Stories about: childhood cancer

The many faces of childhood cancer: Steven Clifford

Steven Clifford is an 18-year-old osteosarcoma survivor. A Boston native, he recently started college at the University of California, San Diego. Read Steven’s story then join Boston Children’s Hospital and ABC for a tweet chat on pediatric cancer, with Dr. Richard Besser today at 1 PM. Use the hash tag #abcDrBchat to join the conversation.

Steven

Life is made up of many difficult decisions. However, imagine my surprise when I had to make a tough and potentially life changing decision at the young age of 11. Up until then, I just was an average child who couldn’t wait to get out of school to play any sport imaginable with his friends.

All that came to a close when I was diagnosed with osteosarcoma, a bone cancer, in the tibia in my right leg. The innocent days of childhood were washed away, and suddenly I was faced with decisions that can be difficult for a grownup to make, never mind an 11-year-old kid.

One of the biggest choices came pretty early on: What would happen to my leg?  My doctor from Dana-Farber/Children’s Hospital Cancer Center (DF/CHCC), Megan Anderson, MD, explained that I had two options to choose from when it came to surgery: either bone resection (removing the cancerous part of my tibia) or amputation of my leg.

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The many faces of childhood cancer: Sarah Levin

Sarah Levin is 11 years old, and has beaten acute lymphoblastic leukemia (ALL) twice. This is her story.

Sarah and her mother Michelle

The first time I got diagnosed with ALL I was only three, so I don’t remember that much about it. But what my mom and dad have told me is that it was a really sad and scary time for my family. It happened a week before my 3rd birthday. I actually spent my 3rd birthday in at Dana-Farber/Children’s Hospital Cancer Center (DF/CHCC) on 7 West, which used to be the oncology floor. It was very challenging for my mom and dad to split time between me and my sister. They both wanted to be with me, but they also wanted to be with her and help her through such a hard time.

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The many faces of childhood cancer: Fernando Morales

Fernando Morales is a student athlete. Last year he was sidelined from the life he knew after he was diagnosed with Ewing sarcoma. Now done with treatment Fernando is back with his teammates, sporting a positive outlook and a new appreciation for life. This is his story. 

Fernando

As a soccer player and member of the track and field team at my high school, running is a big part of my life. But one morning I started getting shooting pains in my knee. All of a sudden walking and running became very difficult. In the blink of an eye I lost a big part of my identity, which hurt almost as much as my leg. Almost.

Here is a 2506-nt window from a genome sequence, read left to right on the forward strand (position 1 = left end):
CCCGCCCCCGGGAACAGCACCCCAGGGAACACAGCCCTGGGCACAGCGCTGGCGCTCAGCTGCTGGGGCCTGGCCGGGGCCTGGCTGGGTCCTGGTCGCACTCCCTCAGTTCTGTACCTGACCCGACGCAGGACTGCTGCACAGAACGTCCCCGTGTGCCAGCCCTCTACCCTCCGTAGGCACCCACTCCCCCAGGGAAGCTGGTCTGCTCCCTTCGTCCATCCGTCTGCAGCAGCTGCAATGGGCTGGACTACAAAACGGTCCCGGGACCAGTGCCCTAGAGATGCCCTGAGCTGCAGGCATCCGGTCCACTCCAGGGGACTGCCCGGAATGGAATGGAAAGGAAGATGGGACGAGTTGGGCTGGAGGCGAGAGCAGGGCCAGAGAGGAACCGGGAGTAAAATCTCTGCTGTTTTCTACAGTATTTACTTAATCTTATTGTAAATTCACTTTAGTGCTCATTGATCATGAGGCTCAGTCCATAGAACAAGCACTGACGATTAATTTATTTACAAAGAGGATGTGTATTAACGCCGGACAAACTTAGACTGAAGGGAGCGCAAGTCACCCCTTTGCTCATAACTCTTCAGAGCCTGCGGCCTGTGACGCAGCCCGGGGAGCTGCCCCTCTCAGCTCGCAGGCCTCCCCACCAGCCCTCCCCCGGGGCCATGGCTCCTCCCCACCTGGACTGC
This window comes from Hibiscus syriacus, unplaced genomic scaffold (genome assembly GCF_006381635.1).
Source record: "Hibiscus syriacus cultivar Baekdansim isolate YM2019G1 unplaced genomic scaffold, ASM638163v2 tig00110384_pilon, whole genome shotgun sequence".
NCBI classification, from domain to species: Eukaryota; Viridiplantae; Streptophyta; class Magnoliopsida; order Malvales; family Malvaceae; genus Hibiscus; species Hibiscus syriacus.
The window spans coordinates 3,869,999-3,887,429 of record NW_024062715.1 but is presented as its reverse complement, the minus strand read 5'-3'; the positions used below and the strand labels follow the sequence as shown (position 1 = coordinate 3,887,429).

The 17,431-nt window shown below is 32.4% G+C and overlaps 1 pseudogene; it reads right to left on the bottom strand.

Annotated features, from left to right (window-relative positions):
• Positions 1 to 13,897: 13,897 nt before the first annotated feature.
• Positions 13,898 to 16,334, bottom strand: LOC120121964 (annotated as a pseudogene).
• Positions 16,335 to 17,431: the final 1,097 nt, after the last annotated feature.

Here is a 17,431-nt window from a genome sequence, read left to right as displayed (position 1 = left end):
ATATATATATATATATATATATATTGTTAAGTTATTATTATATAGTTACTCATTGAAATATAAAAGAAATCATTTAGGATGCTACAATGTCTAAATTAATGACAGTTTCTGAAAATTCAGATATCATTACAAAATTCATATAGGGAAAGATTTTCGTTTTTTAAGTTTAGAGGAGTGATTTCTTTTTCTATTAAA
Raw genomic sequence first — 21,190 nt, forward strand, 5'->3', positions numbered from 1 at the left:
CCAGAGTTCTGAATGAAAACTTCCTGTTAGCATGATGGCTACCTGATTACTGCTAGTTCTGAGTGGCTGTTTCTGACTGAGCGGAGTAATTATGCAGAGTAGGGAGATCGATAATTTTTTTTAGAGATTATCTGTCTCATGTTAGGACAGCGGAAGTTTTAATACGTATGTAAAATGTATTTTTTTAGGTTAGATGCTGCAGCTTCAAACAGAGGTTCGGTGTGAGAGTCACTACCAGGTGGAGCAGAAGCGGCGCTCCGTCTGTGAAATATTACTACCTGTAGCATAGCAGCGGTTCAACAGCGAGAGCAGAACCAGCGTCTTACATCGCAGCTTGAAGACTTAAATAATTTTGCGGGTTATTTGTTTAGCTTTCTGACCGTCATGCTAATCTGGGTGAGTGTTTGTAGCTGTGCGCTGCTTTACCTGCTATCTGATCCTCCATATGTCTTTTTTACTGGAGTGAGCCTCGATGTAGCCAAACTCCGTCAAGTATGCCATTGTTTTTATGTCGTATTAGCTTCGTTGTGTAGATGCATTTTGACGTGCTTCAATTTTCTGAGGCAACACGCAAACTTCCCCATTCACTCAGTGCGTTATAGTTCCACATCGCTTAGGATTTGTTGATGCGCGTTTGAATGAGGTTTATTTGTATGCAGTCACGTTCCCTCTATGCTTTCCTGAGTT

I saw a doctor who put me on a physical therapy regimen and took X-rays of my knee. When that didn’t seem to help I underwent Magnetic Resonance Imaging (MRI) to see what the problem was and why it wasn’t getting better. The MRI results said it all: a tumor was growing in my right pelvis.

Less than a week later my parents and I were driving to the Dana-Farber/Children’s Hospital Cancer Center (DF/CHCC). There were so many questions floating around my head. Would I need surgery? Would I ever play sports again? Was I going to live? If you compared my sanity to a dam, the pressure in my head was building towards dangerous levels. The walls were starting to crack.

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The many faces of childhood cancer: Caitlynne McGaff

Caitlynne McGaff is an active 17-year-old. She owes a lot of her mobility to an innovative surgery she had at Dana-Farber/Boston Children’s Hospital Cancer Center to treat her osteosarcoma. This is her story.

Caitlynne McGaff

When most people my age talk about a day they’ll never forget, they mention getting their license, or a great sweet sixteen party. For me, it’s a little different. I’ll never forget March 1, 2001, because it was the day I was diagnosed with cancer.

I was just 6 years old at the time, and honestly didn’t fully understand what was happening when the doctor said I had a bone tumor known as osteosarcoma growing just above my knee. But from the shocked looks on my parents’ faces I knew it was big. The rest of the day is a blur. We went from doctor to doctor, office to office, as my new medical team explained my treatment plan to me and my parents. It was a whirlwind, but over time everything became normal, almost comforting.

The Dana-Farber/ Boston Children’s became like a second home to my family and me. Wednesdays were the longest day because that’s when I had chemotherapy. But the staff at Dana-Farber/Boston Children’s offers so many entertainment options to its patients you almost forget why you’re there. I may have spent hours tethered to an IV that delivered my medications, but all I remember are the endless arts and crafts projects I did, or the time spent with nurses and doctors I came to see as friends. (Not to mention hours and hours of board games.)

When my chemotherapy session was over I’d head to my room on 7 West, Dana-Farber/Boston Children’s own treatment wing. The similarities between the Jimmy Fund Clinic and the hospital inpatient area are plenty; there’s a surplus of activities in the craft room, tons of movies to watch or games to play and people to hang out with that understand just how much a simple smile can mean to a child in the hospital.

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